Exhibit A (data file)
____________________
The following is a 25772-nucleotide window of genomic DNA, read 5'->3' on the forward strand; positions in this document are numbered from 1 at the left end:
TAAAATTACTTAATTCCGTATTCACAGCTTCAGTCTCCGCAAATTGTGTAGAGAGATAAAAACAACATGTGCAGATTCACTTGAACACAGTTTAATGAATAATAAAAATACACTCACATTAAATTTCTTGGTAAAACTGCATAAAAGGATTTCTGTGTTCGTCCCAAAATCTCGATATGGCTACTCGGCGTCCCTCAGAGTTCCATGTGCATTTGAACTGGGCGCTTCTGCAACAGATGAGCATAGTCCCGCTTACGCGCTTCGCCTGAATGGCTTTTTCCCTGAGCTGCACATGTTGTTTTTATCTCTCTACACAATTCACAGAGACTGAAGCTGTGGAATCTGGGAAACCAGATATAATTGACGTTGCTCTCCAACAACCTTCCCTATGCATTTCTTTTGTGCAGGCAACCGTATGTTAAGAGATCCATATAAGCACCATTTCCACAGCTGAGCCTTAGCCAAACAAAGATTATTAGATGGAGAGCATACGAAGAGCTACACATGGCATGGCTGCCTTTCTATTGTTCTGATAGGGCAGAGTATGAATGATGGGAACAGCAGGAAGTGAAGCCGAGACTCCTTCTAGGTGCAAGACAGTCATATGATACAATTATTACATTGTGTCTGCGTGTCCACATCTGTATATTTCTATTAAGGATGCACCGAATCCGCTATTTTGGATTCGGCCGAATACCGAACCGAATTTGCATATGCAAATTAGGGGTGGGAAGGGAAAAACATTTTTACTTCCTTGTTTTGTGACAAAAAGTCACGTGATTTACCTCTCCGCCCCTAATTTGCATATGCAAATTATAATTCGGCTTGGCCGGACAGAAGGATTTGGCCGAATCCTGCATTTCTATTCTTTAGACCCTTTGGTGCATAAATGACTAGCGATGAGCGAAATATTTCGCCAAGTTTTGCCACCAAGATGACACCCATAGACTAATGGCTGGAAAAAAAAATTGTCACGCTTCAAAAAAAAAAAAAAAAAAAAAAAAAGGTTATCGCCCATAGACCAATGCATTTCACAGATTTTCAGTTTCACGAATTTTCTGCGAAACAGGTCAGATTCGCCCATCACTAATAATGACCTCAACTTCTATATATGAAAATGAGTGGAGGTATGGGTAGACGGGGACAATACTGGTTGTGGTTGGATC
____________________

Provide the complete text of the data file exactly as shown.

The following is a 25772-nucleotide window of genomic DNA, read 5'->3' on the forward strand; positions in this document are numbered from 1 at the left end:
TAAAATTACTTAATTCCGTATTCACAGCTTCAGTCTCCGCAAATTGTGTAGAGAGATAAAAACAACATGTGCAGATTCACTTGAACACAGTTTAATGAATAATAAAAATACACTCACATTAAATTTCTTGGTAAAACTGCATAAAAGGATTTCTGTGTTCGTCCCAAAATCTCGATATGGCTACTCGGCGTCCCTCAGAGTTCCATGTGCATTTGAACTGGGCGCTTCTGCAACAGATGAGCATAGTCCCGCTTACGCGCTTCGCCTGAATGGCTTTTTCCCTGAGCTGCACATGTTGTTTTTATCTCTCTACACAATTCACAGAGACTGAAGCTGTGGAATCTGGGAAACCAGATATAATTGACGTTGCTCTCCAACAACCTTCCCTATGCATTTCTTTTGTGCAGGCAACCGTATGTTAAGAGATCCATATAAGCACCATTTCCACAGCTGAGCCTTAGCCAAACAAAGATTATTAGATGGAGAGCATACGAAGAGCTACACATGGCATGGCTGCCTTTCTATTGTTCTGATAGGGCAGAGTATGAATGATGGGAACAGCAGGAAGTGAAGCCGAGACTCCTTCTAGGTGCAAGACAGTCATATGATACAATTATTACATTGTGTCTGCGTGTCCACATCTGTATATTTCTATTAAGGATGCACCGAATCCGCTATTTTGGATTCGGCCGAATACCGAACCGAATTTGCATATGCAAATTAGGGGTGGGAAGGGAAAAACATTTTTACTTCCTTGTTTTGTGACAAAAAGTCACGTGATTTACCTCTCCGCCCCTAATTTGCATATGCAAATTATAATTCGGCTTGGCCGGACAGAAGGATTTGGCCGAATCCTGCATTTCTATTCTTTAGACCCTTTGGTGCATAAATGACTAGCGATGAGCGAAATATTTCGCCAAGTTTTGCCACCAAGATGACACCCATAGACTAATGGCTGGAAAAAAAAATTGTCACGCTTCAAAAAAAAAAAAAAAAAAAAAAAAAGGTTATCGCCCATAGACCAATGCATTTCACAGATTTTCAGTTTCACGAATTTTCTGCGAAACAGGTCAGATTCGCCCATCACTAATAATGACCTCAACTTCTATATATGAAAATGAGTGGAGGTATGGGTAGACGGGGACAATACTGGTTGTGGTTGGATC